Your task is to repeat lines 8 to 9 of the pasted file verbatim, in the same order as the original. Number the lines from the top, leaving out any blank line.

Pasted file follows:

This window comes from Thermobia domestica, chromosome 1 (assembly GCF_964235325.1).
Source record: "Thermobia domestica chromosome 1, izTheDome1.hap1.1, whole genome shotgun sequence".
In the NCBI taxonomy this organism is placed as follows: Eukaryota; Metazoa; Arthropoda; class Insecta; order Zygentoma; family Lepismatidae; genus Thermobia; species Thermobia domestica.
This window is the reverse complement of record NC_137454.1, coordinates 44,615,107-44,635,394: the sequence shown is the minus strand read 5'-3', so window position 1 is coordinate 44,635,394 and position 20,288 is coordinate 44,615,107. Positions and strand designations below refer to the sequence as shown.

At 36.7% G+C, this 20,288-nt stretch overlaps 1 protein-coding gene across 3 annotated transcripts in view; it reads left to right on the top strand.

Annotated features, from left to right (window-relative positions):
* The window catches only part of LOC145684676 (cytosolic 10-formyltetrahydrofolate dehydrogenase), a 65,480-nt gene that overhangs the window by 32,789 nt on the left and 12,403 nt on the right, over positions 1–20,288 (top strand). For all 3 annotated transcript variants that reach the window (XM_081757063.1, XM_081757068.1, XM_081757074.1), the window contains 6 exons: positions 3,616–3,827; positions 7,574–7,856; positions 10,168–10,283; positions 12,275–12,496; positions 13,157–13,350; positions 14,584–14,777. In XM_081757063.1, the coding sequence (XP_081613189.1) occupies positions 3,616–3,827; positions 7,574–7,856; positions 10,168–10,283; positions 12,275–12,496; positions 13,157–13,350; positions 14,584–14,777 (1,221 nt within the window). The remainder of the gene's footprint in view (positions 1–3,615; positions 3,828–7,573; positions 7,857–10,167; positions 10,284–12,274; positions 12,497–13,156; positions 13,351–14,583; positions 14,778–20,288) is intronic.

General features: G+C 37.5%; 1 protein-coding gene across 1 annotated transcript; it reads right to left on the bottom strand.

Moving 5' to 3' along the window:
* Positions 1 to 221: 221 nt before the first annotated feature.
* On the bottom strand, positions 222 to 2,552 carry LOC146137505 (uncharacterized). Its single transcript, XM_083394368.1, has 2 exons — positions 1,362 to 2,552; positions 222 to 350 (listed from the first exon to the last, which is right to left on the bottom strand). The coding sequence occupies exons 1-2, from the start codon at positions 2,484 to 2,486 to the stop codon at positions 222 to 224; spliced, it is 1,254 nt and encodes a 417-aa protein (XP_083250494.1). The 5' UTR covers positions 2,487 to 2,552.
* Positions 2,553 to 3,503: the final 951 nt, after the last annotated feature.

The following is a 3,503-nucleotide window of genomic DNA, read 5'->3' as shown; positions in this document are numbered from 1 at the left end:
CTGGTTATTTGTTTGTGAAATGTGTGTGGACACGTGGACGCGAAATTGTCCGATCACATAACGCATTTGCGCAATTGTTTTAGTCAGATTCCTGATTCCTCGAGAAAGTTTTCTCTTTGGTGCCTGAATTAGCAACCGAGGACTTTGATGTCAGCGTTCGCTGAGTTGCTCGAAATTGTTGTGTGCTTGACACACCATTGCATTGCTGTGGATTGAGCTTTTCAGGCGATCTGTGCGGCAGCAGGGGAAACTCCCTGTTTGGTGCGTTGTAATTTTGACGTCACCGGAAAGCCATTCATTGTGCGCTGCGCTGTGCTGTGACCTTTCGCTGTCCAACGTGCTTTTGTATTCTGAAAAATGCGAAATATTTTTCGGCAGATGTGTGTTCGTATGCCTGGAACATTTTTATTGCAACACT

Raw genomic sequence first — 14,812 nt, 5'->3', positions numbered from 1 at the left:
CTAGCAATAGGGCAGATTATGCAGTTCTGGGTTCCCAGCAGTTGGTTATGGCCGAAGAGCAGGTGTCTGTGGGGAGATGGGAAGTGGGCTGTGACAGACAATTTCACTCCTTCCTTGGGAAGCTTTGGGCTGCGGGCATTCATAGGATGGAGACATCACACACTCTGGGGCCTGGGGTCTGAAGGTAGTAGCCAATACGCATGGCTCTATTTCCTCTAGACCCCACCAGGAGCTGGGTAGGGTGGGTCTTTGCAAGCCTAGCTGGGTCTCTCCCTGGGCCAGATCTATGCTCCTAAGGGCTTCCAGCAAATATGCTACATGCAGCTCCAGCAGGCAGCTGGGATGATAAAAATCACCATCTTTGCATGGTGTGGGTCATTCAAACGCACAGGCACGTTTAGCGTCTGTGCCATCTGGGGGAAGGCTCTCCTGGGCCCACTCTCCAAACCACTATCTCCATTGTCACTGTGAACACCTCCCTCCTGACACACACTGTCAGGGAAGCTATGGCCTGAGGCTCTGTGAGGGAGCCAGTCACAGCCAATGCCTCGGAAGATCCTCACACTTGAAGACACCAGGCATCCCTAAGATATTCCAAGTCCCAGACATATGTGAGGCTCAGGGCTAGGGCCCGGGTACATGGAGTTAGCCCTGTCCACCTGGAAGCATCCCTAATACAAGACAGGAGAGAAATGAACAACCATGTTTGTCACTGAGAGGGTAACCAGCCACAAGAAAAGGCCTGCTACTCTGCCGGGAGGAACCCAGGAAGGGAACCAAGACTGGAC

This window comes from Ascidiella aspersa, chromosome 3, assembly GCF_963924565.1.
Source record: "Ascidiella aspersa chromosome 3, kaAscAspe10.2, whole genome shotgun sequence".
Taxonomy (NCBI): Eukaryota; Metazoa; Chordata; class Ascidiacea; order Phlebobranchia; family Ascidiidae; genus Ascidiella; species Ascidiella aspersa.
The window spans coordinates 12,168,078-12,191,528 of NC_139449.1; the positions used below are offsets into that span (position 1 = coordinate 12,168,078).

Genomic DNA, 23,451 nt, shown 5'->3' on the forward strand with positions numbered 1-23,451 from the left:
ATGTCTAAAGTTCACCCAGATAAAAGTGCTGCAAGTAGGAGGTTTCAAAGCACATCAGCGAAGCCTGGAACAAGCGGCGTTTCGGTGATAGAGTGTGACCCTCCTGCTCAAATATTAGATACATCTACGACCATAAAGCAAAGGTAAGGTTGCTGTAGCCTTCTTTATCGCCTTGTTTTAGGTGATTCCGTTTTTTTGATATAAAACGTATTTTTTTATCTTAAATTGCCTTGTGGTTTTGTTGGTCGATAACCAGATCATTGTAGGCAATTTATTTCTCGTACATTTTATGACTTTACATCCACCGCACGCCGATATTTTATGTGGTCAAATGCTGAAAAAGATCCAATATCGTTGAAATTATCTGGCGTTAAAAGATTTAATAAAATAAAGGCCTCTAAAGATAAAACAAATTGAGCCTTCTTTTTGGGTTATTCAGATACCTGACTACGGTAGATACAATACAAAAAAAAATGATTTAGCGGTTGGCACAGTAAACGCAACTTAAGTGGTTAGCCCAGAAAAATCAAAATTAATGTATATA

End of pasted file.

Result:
General features: G+C 37.5%; 1 protein-coding gene across 1 annotated transcript; it reads right to left on the bottom strand.

Moving 5' to 3' along the window: